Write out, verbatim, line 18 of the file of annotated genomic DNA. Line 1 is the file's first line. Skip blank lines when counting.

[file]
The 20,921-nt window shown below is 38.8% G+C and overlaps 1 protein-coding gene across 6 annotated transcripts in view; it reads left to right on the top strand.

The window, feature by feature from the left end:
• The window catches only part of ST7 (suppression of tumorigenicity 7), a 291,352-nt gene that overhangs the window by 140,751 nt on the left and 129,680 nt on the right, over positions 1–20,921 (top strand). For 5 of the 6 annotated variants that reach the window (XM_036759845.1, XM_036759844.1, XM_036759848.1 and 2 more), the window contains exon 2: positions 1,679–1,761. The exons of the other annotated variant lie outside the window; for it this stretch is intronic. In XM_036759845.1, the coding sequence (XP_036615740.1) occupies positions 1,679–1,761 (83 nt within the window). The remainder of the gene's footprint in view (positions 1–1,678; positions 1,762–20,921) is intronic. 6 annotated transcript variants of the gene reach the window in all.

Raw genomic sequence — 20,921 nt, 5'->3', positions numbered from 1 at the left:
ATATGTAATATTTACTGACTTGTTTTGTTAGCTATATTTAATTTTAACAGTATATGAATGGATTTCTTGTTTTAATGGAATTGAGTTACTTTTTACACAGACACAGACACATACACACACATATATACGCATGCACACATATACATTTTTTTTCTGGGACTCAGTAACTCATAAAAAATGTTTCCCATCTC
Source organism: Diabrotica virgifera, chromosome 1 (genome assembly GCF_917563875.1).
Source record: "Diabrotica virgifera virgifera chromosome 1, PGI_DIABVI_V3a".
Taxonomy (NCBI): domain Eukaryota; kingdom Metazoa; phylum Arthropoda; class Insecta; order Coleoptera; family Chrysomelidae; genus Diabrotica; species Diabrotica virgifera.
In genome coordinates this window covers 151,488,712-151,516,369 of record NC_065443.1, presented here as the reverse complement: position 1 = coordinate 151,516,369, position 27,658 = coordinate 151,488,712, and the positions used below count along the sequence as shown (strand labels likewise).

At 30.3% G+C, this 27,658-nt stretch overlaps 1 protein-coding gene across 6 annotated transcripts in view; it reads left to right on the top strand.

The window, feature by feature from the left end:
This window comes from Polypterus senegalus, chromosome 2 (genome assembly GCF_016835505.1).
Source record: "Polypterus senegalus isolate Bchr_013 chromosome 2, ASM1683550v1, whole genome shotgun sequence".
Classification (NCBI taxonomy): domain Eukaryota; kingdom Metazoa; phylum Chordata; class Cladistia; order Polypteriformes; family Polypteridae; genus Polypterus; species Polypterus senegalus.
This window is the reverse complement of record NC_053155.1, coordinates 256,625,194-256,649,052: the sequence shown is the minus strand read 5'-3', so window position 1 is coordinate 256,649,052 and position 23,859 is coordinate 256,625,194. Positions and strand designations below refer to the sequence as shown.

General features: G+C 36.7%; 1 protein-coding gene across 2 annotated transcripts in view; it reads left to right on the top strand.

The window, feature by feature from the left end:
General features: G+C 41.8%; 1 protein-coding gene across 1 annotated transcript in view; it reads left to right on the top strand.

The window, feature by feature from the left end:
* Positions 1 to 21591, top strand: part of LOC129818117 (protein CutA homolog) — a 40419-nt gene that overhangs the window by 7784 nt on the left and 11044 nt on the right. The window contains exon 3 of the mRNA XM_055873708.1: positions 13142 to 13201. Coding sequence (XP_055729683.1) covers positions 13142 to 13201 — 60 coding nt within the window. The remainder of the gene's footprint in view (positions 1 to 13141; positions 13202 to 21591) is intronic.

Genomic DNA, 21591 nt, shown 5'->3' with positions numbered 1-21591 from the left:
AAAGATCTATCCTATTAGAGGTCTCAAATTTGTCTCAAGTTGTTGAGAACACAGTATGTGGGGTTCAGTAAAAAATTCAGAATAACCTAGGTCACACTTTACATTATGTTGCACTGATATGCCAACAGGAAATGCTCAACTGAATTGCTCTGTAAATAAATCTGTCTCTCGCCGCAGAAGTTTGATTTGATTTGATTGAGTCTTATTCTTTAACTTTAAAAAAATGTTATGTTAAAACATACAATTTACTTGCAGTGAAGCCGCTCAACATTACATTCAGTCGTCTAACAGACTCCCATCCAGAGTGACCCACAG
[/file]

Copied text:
General features: G+C 41.8%; 1 protein-coding gene across 1 annotated transcript in view; it reads left to right on the top strand.